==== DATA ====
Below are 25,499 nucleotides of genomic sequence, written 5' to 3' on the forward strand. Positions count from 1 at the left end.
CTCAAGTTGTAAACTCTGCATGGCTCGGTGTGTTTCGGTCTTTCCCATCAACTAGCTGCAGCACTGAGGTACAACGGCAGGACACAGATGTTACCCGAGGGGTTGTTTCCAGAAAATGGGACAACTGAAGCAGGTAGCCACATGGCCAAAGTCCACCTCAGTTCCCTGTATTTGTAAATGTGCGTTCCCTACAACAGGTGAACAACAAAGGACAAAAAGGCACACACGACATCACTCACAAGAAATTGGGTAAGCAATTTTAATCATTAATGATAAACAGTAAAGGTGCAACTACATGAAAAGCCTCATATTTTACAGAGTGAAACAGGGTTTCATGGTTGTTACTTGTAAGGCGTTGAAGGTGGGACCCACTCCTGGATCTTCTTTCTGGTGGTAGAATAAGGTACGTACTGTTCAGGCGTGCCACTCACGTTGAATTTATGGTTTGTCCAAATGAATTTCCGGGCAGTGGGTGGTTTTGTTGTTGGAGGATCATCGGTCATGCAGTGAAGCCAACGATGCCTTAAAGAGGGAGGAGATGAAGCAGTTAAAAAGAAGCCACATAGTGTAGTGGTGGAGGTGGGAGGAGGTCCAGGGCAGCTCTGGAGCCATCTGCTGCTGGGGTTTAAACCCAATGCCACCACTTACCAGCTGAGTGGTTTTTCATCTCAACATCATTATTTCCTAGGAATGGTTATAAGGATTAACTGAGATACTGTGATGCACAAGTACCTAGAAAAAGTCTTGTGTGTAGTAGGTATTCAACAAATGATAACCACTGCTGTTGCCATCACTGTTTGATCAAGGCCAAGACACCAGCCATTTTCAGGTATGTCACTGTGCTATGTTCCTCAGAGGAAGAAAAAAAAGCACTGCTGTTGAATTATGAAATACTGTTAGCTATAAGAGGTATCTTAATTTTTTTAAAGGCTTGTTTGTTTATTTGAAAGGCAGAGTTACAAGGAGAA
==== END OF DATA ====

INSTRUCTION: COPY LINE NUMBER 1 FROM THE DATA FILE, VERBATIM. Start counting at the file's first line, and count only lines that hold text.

Below are 25,499 nucleotides of genomic sequence, written 5' to 3' on the forward strand. Positions count from 1 at the left end.